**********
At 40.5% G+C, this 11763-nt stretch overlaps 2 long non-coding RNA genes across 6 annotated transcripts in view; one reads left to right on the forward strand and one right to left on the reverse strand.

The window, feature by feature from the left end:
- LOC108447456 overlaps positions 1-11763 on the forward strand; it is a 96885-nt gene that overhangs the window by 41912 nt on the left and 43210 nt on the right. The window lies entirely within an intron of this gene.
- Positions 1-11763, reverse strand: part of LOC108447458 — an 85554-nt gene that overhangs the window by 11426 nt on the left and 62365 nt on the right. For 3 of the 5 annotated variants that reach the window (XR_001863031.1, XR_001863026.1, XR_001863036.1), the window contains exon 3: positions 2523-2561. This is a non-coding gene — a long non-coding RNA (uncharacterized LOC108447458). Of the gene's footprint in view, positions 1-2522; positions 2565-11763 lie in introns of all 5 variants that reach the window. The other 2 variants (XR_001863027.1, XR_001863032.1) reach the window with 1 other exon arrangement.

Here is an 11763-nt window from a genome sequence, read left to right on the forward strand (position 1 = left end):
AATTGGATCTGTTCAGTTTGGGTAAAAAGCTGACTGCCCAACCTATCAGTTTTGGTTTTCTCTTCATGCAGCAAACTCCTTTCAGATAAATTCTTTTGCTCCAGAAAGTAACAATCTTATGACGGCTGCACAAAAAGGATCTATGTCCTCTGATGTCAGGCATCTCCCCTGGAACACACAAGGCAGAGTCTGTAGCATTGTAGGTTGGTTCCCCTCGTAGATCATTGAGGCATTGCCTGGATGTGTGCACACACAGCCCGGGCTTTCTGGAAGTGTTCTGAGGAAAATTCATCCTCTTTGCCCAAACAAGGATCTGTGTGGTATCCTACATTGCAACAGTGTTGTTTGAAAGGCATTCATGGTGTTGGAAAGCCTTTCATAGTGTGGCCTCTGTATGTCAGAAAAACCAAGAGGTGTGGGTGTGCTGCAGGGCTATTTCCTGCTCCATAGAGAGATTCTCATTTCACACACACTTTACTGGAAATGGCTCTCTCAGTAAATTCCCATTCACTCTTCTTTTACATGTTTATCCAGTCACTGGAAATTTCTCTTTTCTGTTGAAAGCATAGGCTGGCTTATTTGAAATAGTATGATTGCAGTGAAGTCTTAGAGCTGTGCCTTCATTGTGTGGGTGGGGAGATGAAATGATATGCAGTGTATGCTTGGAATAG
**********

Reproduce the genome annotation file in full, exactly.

At 40.5% G+C, this 11763-nt stretch overlaps 2 long non-coding RNA genes across 6 annotated transcripts in view; one reads left to right on the forward strand and one right to left on the reverse strand.

The window, feature by feature from the left end:
- LOC108447456 overlaps positions 1-11763 on the forward strand; it is a 96885-nt gene that overhangs the window by 41912 nt on the left and 43210 nt on the right. The window lies entirely within an intron of this gene.
- Positions 1-11763, reverse strand: part of LOC108447458 — an 85554-nt gene that overhangs the window by 11426 nt on the left and 62365 nt on the right. For 3 of the 5 annotated variants that reach the window (XR_001863031.1, XR_001863026.1, XR_001863036.1), the window contains exon 3: positions 2523-2561. This is a non-coding gene — a long non-coding RNA (uncharacterized LOC108447458). Of the gene's footprint in view, positions 1-2522; positions 2565-11763 lie in introns of all 5 variants that reach the window. The other 2 variants (XR_001863027.1, XR_001863032.1) reach the window with 1 other exon arrangement.

Here is an 11763-nt window from a genome sequence, read left to right on the forward strand (position 1 = left end):
AATTGGATCTGTTCAGTTTGGGTAAAAAGCTGACTGCCCAACCTATCAGTTTTGGTTTTCTCTTCATGCAGCAAACTCCTTTCAGATAAATTCTTTTGCTCCAGAAAGTAACAATCTTATGACGGCTGCACAAAAAGGATCTATGTCCTCTGATGTCAGGCATCTCCCCTGGAACACACAAGGCAGAGTCTGTAGCATTGTAGGTTGGTTCCCCTCGTAGATCATTGAGGCATTGCCTGGATGTGTGCACACACAGCCCGGGCTTTCTGGAAGTGTTCTGAGGAAAATTCATCCTCTTTGCCCAAACAAGGATCTGTGTGGTATCCTACATTGCAACAGTGTTGTTTGAAAGGCATTCATGGTGTTGGAAAGCCTTTCATAGTGTGGCCTCTGTATGTCAGAAAAACCAAGAGGTGTGGGTGTGCTGCAGGGCTATTTCCTGCTCCATAGAGAGATTCTCATTTCACACACACTTTACTGGAAATGGCTCTCTCAGTAAATTCCCATTCACTCTTCTTTTACATGTTTATCCAGTCACTGGAAATTTCTCTTTTCTGTTGAAAGCATAGGCTGGCTTATTTGAAATAGTATGATTGCAGTGAAGTCTTAGAGCTGTGCCTTCATTGTGTGGGTGGGGAGATGAAATGATATGCAGTGTATGCTTGGAATAG